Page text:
Indianapolis neighborhoods will receive millions of dollars in improvements to street and other infrastructure projects over the next year, Mayor Joe Hogsett plans to announce in his annual state of the city address Monday night.
Along with announcing the city’s annual infrastructure projects—which include $37 million in new spending on resurfacing and fixing roads, and $22 million invested in bridges—Hogsett plans to focus on improving maintenance to Indianapolis’ streets and leveraging private investment to pay for neighborhood projects.
Hogsett will pledge to use new budget surpluses to grow the city’s street maintenance crew by nearly a third—from 99 people to 135 people, a response to the dreadful winter the city experienced from a pothole and street maintenance standpoint.
“Because of our budget, we now can rebuild something the city once had,” said DPW director Dan Parker in advance of Hogsett’s speech.
In the early 1990s, Parker said the city used to have 300 people responsible for 6,500 lane miles of street maintenance. Now, the 99 current personnel are responsible for 8,100 lane miles.
The investment in new staff amounts to $2.5 million annually. The department will also invest in $7.5 million in new equipment, which will allow for the city to do minor resurfacing of its roads “in-house,” as opposed to contracting out for all of its work.
“We used to do all of this,” Parker said.
Chief of staff Thomas Cook said “there is money available” for the investment because of to under-spending in 2017 and getting a higher-than-expected influx of cash from tax revenue in 2018.
The mayor will also announce the results of a new public-private partnership infrastructure program, which will see 15 projects funded this year.
The goal of the program was to leverage private investment to bolster limited available public dollars—$4 million of city dollars, to be exact—into more significant projects than the city could take on by itself.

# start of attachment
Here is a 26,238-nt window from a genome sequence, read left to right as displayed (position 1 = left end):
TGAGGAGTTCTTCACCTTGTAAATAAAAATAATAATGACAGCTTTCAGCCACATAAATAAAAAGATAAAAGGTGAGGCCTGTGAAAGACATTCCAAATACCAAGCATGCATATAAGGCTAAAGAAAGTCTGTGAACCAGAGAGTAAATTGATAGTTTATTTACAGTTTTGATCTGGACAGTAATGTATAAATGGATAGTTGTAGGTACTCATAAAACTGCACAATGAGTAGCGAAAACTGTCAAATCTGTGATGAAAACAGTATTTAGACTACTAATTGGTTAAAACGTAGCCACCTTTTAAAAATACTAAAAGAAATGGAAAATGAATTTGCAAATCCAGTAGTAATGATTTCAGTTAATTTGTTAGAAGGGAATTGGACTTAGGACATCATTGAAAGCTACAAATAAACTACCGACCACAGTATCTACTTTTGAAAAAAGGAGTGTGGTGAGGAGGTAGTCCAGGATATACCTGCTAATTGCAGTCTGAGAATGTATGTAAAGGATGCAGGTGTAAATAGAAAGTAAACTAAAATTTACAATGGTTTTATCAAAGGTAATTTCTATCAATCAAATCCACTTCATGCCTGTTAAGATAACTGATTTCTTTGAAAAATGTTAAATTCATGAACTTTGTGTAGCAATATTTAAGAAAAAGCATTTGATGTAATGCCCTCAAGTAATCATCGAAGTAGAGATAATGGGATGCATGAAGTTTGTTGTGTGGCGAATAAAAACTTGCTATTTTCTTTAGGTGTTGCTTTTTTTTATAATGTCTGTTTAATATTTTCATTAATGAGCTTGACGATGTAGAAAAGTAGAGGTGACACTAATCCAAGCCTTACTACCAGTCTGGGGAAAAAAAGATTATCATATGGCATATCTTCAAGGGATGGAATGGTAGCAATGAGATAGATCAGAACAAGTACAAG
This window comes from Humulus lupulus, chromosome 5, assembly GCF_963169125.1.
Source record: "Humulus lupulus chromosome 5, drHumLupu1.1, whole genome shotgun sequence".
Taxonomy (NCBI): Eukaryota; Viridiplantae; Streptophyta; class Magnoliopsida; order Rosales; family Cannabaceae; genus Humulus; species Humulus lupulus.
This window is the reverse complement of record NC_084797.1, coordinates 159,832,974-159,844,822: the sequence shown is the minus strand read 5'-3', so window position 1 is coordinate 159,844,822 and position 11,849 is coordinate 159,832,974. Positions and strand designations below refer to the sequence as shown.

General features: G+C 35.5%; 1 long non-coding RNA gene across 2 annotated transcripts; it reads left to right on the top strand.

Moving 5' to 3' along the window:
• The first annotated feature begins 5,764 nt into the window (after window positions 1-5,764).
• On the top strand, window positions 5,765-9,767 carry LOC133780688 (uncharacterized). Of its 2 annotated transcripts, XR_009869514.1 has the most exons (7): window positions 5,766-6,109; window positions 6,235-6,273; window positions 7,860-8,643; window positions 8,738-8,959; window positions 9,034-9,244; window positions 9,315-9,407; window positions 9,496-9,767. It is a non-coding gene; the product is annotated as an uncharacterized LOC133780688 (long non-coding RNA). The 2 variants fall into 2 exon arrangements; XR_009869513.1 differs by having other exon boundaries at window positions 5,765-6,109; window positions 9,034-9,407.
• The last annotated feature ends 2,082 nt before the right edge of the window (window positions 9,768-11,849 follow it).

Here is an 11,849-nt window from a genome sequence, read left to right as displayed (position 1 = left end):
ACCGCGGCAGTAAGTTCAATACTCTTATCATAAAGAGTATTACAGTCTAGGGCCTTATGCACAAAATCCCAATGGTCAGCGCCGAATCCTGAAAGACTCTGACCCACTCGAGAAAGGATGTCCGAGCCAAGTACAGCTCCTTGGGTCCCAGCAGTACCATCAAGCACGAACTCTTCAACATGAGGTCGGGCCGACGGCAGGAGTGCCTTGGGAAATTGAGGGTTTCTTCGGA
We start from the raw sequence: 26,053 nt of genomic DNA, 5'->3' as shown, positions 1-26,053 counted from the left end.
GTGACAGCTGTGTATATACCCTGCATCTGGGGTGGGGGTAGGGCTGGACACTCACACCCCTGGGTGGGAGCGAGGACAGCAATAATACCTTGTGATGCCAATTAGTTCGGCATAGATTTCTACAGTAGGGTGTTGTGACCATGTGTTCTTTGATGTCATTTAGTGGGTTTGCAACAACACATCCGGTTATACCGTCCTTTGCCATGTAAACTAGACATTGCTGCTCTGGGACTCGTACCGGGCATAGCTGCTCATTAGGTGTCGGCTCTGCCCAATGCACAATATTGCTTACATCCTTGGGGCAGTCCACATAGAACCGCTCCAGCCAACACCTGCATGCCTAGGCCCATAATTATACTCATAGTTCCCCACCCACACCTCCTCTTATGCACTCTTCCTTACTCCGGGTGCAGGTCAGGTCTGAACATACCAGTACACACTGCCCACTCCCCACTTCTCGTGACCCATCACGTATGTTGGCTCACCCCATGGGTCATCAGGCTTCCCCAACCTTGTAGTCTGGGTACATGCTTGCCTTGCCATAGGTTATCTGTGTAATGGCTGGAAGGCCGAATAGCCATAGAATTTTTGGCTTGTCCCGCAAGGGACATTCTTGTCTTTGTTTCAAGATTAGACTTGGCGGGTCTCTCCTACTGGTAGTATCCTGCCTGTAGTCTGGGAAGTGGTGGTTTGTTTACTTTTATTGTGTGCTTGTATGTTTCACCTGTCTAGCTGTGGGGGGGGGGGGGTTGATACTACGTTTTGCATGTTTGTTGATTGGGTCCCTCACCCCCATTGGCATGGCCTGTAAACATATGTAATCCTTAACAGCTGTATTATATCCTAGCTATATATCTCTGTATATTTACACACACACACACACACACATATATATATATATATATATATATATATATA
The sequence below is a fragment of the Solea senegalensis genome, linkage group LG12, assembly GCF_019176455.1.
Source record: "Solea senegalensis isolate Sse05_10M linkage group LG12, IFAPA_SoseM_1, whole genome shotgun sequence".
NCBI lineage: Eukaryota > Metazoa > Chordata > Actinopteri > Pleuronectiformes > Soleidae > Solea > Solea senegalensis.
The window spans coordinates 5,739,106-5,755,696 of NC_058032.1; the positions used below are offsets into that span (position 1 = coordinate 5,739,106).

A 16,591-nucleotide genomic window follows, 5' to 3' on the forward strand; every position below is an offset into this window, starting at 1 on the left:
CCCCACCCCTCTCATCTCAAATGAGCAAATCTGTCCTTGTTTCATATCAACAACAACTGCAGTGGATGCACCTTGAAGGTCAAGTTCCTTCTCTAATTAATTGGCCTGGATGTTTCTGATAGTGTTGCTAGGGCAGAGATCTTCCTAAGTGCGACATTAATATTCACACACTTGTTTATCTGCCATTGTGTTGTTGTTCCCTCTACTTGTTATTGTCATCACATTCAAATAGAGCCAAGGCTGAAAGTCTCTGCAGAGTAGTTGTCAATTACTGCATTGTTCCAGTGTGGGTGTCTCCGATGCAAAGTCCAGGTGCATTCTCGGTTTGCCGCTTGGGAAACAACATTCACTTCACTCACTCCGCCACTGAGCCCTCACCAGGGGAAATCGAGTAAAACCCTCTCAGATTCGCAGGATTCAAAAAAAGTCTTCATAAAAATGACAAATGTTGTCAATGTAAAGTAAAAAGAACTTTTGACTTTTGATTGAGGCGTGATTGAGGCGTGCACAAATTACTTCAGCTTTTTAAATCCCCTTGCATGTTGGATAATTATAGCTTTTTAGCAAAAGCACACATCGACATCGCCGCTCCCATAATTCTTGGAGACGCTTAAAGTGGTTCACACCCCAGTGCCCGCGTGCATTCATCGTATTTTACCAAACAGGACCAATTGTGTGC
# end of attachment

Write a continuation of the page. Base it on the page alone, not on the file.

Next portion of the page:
Deputy Mayor Jeff Bennett said the projects—which include sidewalks, street resurfacing, paths, and bridges—will amount to $8 million in investment.
The selected projects include:
— working with the Indianapolis Museum of Art at Newfields to install a multi-modal path and better crosswalks that will connect the campus to the Central Canal Towpath. Crosswalks will also be installed at 40th Street and Michigan Road, and will be improved elsewhere.
— creating a new multi-modal path along west 38th Street for International Marketplace customers and neighbors, between Lafayette Road and Michigan Road. The city will work with the International Marketplace Coalition to construct a 10-foot-wide path from Lafayette Road to and across Commercial Drive, with improved pedestrian crossings.
— a multi-modal path along the north side of Broad Ripple Avenue from the Monon Trail to Broad Ripple Park, which has been conditionally approved. This project is in conjunction with Broad Ripple Village Association.
— replacing and repairing four sections of sidewalk along Highland Avenue, East 10th Street, and Dorman Street. Cottage Home Neighborhood Association is the partner.
— increasing sidewalks to allow for safe and accessible connectivity for visitors and neighbors of the Edna Martin Christian Center, 2605 E. 25th St.
— Resurfacing roads and installing sidewalks at the former PR Mallory building, 3029 E. Washington St., to help students and neighbors. This project will be completed with the Englewood Community Development Corp.
— working with the Lockerbie Square Neighborhood Association to improve seven sites in the neighborhood.
Parker said groups representing 27 projects applied, and that some groups who were not picked may have projects that are feasible for the future.
The good news, city staffers said, is all the applications have been scored by the department’s engineering department, which will allow applicants to make educated revisions to their proposals.
“Some weren’t ready for prime time,” Bennett said. “Our hope is they come back next year."